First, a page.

He did not mention the .223-caliber Bushmaster rifle that police said was found in his car when he was arrested, or DNA and fingerprints tied to sniper shootings, all of which Deputy State's Attorney Katherine Winfree had just linked to him during her opening statement.

"For 22 deadly days in 2002, this man, John Allen Muhammad, and Lee Boyd Malvo, his 17-year- old disciple and accomplice, struck fear in the heart of our community," Winfree said.

Muhammad, already on Virginia's death row for a sniper shooting, is being tried here for the six fatal shootings in Montgomery County that were part of the 2002 rampage.

He is charged in the killings of James D. Martin, 55; James L. "Sonny" Buchanan, 39; Premkumar A. Walekar, 54; Maria Sarah Ramos, 34; Lori Ann Lewis-Rivera, 25; and Conrad E. Johnson, 35.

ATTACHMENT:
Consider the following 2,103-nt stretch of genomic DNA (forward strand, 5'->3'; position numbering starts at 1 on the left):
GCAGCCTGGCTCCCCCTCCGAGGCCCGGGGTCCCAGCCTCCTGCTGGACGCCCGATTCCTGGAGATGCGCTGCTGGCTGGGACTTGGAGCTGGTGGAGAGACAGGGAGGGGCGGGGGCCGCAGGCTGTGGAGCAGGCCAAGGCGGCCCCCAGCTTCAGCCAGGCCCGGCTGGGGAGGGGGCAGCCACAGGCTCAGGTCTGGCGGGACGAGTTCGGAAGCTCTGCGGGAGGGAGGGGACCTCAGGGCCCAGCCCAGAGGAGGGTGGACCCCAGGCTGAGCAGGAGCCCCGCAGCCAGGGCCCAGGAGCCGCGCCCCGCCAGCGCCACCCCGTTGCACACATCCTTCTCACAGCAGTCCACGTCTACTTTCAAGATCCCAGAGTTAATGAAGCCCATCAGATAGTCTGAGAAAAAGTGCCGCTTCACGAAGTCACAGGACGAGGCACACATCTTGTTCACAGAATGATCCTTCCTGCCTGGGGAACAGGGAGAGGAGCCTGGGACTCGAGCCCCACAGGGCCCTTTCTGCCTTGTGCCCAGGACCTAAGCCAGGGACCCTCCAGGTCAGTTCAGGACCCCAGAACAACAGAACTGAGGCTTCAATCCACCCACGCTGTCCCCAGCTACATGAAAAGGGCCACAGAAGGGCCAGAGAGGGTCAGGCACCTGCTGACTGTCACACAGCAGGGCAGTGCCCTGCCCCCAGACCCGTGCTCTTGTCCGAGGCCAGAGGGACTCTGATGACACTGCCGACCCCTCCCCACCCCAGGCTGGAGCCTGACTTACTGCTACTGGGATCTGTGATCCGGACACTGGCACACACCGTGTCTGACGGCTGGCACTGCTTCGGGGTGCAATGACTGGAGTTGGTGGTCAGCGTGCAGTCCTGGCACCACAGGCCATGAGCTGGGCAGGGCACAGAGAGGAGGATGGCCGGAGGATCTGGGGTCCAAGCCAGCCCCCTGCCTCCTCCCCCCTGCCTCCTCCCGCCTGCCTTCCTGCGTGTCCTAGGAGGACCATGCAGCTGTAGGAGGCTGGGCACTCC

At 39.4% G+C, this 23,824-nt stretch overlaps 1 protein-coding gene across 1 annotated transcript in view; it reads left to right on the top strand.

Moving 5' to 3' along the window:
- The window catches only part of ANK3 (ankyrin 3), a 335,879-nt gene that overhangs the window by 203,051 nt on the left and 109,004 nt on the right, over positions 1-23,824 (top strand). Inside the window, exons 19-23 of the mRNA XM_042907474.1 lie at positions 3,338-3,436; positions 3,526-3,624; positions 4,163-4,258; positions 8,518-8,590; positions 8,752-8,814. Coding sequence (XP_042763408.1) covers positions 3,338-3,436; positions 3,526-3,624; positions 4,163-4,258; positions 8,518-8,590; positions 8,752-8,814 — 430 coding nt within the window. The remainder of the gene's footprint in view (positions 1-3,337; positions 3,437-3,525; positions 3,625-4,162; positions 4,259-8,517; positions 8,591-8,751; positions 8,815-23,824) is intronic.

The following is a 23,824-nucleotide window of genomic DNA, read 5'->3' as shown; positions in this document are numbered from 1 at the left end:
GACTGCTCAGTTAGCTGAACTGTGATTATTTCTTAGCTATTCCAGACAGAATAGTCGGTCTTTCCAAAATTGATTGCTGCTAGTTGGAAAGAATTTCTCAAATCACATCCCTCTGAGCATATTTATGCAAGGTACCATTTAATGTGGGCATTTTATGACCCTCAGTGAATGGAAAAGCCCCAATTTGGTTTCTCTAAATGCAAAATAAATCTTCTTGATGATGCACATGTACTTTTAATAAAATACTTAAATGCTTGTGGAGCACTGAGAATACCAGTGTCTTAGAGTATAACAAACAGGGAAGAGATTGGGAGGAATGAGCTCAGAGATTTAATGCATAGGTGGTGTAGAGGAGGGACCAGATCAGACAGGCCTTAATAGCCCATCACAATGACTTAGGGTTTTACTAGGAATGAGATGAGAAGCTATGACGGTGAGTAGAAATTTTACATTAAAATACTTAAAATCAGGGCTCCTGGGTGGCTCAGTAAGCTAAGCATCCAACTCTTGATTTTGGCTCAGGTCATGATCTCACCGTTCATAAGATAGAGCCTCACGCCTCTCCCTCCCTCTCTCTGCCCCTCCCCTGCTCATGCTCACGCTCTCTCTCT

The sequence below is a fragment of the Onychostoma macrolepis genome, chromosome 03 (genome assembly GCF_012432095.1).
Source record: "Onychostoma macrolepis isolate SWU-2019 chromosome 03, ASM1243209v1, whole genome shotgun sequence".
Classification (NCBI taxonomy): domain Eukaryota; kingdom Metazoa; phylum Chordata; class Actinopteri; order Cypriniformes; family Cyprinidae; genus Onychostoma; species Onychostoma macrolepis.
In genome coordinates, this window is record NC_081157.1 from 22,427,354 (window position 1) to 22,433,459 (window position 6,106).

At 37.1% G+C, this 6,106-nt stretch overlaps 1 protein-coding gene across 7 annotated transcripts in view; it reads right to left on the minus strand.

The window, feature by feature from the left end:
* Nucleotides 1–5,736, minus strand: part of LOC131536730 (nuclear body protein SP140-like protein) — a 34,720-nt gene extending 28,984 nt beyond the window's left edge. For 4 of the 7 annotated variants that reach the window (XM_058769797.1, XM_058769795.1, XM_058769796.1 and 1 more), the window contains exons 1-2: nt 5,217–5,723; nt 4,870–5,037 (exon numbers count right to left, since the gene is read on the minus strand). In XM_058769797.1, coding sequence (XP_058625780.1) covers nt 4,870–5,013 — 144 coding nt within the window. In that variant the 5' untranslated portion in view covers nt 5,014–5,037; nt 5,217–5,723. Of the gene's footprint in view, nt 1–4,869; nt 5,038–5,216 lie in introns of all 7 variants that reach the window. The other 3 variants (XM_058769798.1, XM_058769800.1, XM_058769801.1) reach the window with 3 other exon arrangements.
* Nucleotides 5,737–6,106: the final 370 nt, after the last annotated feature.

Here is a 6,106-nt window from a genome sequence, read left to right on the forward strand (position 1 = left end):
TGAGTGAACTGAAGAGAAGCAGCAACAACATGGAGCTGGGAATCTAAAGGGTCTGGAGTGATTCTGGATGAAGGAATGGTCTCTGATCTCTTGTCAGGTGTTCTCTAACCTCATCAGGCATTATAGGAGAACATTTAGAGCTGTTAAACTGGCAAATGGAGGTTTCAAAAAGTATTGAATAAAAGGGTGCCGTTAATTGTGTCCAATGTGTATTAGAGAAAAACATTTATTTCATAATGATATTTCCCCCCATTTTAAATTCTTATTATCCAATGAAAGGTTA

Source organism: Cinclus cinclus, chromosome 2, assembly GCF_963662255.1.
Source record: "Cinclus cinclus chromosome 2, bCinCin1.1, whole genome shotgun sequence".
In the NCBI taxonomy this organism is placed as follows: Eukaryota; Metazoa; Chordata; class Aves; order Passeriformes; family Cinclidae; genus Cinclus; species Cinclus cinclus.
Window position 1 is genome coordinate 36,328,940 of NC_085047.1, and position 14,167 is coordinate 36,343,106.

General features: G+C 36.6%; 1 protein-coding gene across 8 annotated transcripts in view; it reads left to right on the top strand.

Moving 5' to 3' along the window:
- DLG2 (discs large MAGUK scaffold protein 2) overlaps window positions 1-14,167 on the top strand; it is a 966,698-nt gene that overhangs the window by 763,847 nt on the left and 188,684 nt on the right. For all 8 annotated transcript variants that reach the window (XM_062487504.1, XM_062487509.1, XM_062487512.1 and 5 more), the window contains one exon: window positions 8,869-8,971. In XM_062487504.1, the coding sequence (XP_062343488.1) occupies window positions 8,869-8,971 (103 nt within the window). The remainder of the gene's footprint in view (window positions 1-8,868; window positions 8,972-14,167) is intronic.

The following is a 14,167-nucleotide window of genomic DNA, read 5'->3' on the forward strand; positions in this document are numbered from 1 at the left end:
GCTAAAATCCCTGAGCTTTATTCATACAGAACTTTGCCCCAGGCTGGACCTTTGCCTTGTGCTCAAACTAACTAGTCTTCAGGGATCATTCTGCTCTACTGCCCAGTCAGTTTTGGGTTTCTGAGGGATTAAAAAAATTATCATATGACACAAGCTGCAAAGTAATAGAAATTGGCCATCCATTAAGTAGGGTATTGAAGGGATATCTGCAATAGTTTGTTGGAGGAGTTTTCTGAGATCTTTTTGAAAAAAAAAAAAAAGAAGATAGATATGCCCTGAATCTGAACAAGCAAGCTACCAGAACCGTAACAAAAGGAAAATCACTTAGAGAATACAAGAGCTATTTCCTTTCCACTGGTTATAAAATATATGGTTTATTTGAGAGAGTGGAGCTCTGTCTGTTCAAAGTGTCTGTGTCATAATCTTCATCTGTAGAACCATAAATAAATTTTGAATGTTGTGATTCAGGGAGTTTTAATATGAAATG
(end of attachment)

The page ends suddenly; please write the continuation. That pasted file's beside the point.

Malvo, now 21, is serving life terms for two fatal sniper shootings in Virginia. He might testify in the next few weeks against the man he said was his Svengali.

Muhammad, who briefly served as his own attorney in Virginia, implicated himself in that 2003 trial, telling a jury that he knew what happened at the fatal shooting of Dean H. Meyers, 53, in Prince William County because he was there.

Muhammad's ex-wife, Mildred, who was living in Clinton, testified then that she was terrified of him.

Yesterday, Muhammad offered an alternative explanation for why he and Malvo were driving around the Washington area.

Muhammad said that after losing custody of his children, he failed to locate his children at up to six addresses, then came to the Washington region with Malvo and a plan to cruise the area to look for them.